Why do they miss what you are saying when they are seemingly paying attention to you?

In most cases, this happens because the person is not mentally present in the conversation.

As you talk, a multitude of thoughts might be running through the person’s mind, making it impossible for them to give you their undivided attention.

To be an effective listener, you need to be mentally present during conversations.

Don’t use the conversation as an opportunity for you to think about your upcoming projects or unpaid bills or your objectives for the month.

Clear your mind of these thoughts and focus solely on whatever is being said.

A great way to achieve this clarity of mind is to set aside some time every day, say 30 minutes, to think about and reflect on any important things that might be on your mind.

Creating a time of solitude and reflection clears you mind and allows you to focus on other things, including conversations, without being distracted by your internal dialogues.

Another thing that keeps people from being mentally present in a conversation is listening to reply.

How many times have you found yourself preparing how you will reply once a person is done talking, while they are still talking?

Doing this takes your focus from what is being said to what you will say, and in so doing, it results in you missing out on some of what is being said.

To prevent this, learn to listen with the aim of understanding.

Make sure that you’ve clearly grasped the message the other person is trying to pass before thinking of how you will reply.

After all, it is easier to give an appropriate response after you have properly understood what is being said.

4. Keep an Open Mind

When listening to someone, especially when the conversation involves a serious matter, there is always the temptation to mentally judge or criticize whatever the other person is saying. You might start telling yourself things like “Well, that was stupid move” or “why didn’t she think of ABC” or “you should have called me first,” and so on.

The moment you allow such judgments or criticisms to creep into your mind, you have compromised your effectiveness as a listener.

To be an effective listener, you should learn to listen with an open mind, free of any judgments.

The aim of effective listening is to see the world through the other person’s eyes, to understand their line of thought.

It is impossible to do this when you have already formed judgments inside your mind.

This does not mean that you should believe what they believe or agree with them.

Instead, you should just listen without passing any judgment. Your only aim should be to understand the other person.

5. Don’t Interrupt

During conversations, sometimes we feel the urge to interrupt when someone is talking.

Sometimes, you might be in disagreement with what the person is saying, and you therefore interject in order to challenge what they are saying.

Sometimes, the interruption is well-intentioned.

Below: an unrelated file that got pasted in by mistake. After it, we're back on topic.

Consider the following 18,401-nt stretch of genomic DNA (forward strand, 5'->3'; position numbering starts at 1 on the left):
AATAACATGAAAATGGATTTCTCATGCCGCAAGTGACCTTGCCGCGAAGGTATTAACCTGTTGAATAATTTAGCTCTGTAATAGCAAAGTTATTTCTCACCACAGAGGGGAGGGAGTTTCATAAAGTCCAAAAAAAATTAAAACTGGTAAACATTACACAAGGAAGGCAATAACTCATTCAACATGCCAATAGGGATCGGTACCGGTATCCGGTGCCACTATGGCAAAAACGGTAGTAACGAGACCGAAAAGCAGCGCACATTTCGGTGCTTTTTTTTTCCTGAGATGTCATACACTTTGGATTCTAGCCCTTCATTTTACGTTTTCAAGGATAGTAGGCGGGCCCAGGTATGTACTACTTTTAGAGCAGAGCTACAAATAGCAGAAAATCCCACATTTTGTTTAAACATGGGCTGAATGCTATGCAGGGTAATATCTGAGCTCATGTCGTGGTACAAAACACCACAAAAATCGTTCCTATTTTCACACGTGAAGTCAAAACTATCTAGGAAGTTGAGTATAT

You might interject to agree with something the other person said, to show empathy, or even to encourage them to go on speaking.

Regardless of the reason behind the interjection, it makes communication less effective and makes the other person feel like what they are saying does not matter.

In some cases, interrupting a person can even make them feel unheard.

To avoid this, avoid interrupting a person when they are speaking.

Listen quietly and wait until the speaker is done talking before expressing your thoughts, views or opinions.

6. Seek Clarification

Sometimes, due to differences in experiences, opinions, beliefs, and so on, the same thing can be interpreted differently by different people.

For instance, you might wish your colleague good luck before a challenging undertaking as a means of encouraging them and showing that you want the best for them.

Such an innocent phrase might be misconstrued by the colleague to mean that you think that they are not capable of handling the challenge without luck.

This happens a lot in conversation, where one party says something and the other party understands it totally differently.

To avoid such situations, you should get into the habit of seeking clarification whenever you think that something feels vague or whenever you feel that it can be interpreted in two different ways.

There are two main methods of seeking clarification. The first one is to repeat what the other person has said.

After they are done talking, paraphrase what they said and ask them if that is what they meant or if you have missed or misconstrued something.

The other method is to ask questions. If something is not clear or does not make sense to you, ask questions that require the other person to further elaborate what they said.

This not only ensures that you totally understand what the other person is saying, but also shows them that you are really concentrating on what they are saying.

7. Recognize the Contribution of Others

This is a commonly overlooked aspect of being a great and effective listener.

Great listeners have learnt the habit of thanking others for their contributions.

They know that there is a lot to be learnt from listening to others.

Even when they have themselves gained no actual value from the conversation (which is very hard), they know it’s not always easy for the other person to step up and talk about whatever issues they discussed.

Because of this, great listeners always take the time to thank the other person for their time and input.

This makes them come across as more thoughtful and caring, which increases others respect for and trust in them, in turn making them even more influential.

Therefore, you should also cultivate the habit of thanking the other person for their energy and ideas.


Brushing up on your listening skills is a subtle but very effective way of boosting your influence at the workplace.

It sets you apart as a caring and thoughtful person, demonstrates your ability to lead and allows you to understand the intentions, feelings and motivations of your team.

Your colleagues learn to trust and respect you, which can go a long way in cementing your influence.

We have shared above some great tips that will make you a better listener.

Start implementing them in your conversations from today and watch as your communication skills and your influence at work soar.

How Listening Skills Boost Your Influence at Work